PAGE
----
Monday, April 10, 2006

Random Thoughts on Children, Religion, & Rock and Roll

Anderson Cooper actually covered political news tonight! The totally depressing story about how our psychotic President and his nut job administration are apparently considering bombing Iran. I actually tuned into Mr. Cooper's sort of miserable news program in the hopes that he might actually, for a few seconds at least, cover that story because I couldn't seem to get much other news on it.

My children actually let me watch part of the NewsHour this evening after we had a dance party with Mommy's iPod. Edith was not thrilled with the Black Eyed Peas' "Let's Get It Started" (OK, it was the cleanest song of theirs with a beat I could play for her--I cannot believe how much Verizon was able to clean up "My Humps" for that ad)--she said it wasn't a rock and roll song, so she didn't like it. So I played "Rock and Roll" by Led Zeppelin, which she liked better, and she showed me her guitar moves (I'm really starting to wonder about this child, because I don't teach her these things). Then we listened to the Talking Heads' "Take Me to the River," which she only tolerated because I told her it was Mommy's college dance music. She was intrigued by what I billed as the greatest punk rock song of all time, the Clash's "Should I Stay or Should I Go" (which Roger calls the greatest existential song of all time), partly because she didn't know what 'punk' meant and it sounded like a cool word. I also told her that with punk rock music you could dance by hopping around and stomping a lot, which pretty much sold her on it. I tried to teach her the words, but don't know if I made any progress.

So, this is my mothering style. My six year old daughter is already a hard rock fanatic with a clearly defined sense of what a rock song is--I told her, really, you should learn to like funk and techno dance music because it will broaden your musical horizons. Edith's favorite 'rock' songs, by the way, are: "Taking Care of Business" by Bachman Turner Overdrive, "Sweet Home Alabama" by Lynyrd Skynyrd, and "American Pie" by Don MacLean.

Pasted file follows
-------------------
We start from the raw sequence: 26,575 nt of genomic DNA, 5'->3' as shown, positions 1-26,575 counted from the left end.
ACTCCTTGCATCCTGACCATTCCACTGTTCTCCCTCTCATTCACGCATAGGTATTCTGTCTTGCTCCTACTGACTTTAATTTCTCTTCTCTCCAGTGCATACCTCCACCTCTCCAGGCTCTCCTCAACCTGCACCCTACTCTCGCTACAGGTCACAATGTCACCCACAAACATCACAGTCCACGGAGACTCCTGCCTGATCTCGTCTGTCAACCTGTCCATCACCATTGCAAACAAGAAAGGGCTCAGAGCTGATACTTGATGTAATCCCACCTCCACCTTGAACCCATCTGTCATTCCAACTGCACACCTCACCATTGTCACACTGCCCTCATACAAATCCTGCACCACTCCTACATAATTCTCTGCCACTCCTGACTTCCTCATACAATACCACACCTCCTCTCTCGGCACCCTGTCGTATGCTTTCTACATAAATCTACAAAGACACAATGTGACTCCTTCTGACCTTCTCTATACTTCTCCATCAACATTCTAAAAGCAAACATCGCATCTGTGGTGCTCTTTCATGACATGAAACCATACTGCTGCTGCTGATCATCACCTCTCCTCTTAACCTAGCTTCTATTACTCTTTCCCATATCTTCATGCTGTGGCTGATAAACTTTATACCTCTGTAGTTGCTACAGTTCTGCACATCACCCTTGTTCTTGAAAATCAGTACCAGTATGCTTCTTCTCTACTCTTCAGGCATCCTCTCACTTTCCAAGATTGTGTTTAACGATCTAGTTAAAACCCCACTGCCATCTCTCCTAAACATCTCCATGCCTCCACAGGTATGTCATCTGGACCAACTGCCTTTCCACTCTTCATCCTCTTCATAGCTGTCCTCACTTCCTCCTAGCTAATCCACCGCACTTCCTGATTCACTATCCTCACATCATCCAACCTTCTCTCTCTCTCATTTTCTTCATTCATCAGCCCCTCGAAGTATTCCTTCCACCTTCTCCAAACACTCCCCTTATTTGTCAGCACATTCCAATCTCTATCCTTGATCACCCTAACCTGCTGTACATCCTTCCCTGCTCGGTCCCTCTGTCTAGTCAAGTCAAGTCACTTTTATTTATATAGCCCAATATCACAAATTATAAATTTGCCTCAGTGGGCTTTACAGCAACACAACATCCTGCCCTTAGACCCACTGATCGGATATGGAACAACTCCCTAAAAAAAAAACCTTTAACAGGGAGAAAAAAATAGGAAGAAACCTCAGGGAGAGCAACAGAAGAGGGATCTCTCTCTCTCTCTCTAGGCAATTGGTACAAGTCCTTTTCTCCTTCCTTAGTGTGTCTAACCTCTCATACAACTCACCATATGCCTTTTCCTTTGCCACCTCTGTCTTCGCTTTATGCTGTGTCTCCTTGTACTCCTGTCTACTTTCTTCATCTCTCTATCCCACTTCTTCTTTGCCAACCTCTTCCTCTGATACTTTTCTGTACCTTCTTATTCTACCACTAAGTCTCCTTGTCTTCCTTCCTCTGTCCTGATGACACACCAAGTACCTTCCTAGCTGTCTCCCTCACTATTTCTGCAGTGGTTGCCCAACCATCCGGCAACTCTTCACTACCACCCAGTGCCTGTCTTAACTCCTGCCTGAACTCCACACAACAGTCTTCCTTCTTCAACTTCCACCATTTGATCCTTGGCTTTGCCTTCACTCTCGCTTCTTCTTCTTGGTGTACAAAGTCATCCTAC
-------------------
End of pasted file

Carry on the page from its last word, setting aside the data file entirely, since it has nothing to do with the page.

The reality of this situation is, I've been wondering if it's possible to raise an ethical child without exposing them to religious principles. OK, I'm asking you all to make a huge tonal and epistemological shift here with me, but make an effort. Roger and I keep talking about joining a synagogue, but we haven't found one that we really like and feel comfortable in. They're either not ones that would accept me (a non-Jew), or they're not intellectual enough, or they're too bourgeois, or they're too Jewish (for Roger, not for me), or they have some other failing. In the meantime, we continue to have Shabbat on Friday nights (not always with the kids), celebrate Passover, and pay big bucks to attend High Holiday services at some service at which we aren't members. I think I may finally have convinced Edith that she is Jewish. She only asked once this year why we don't celebrate Easter, and I managed to convince her that it should just say 'egg hunt' on her birthday invitation instead of 'Easter egg hunt'.

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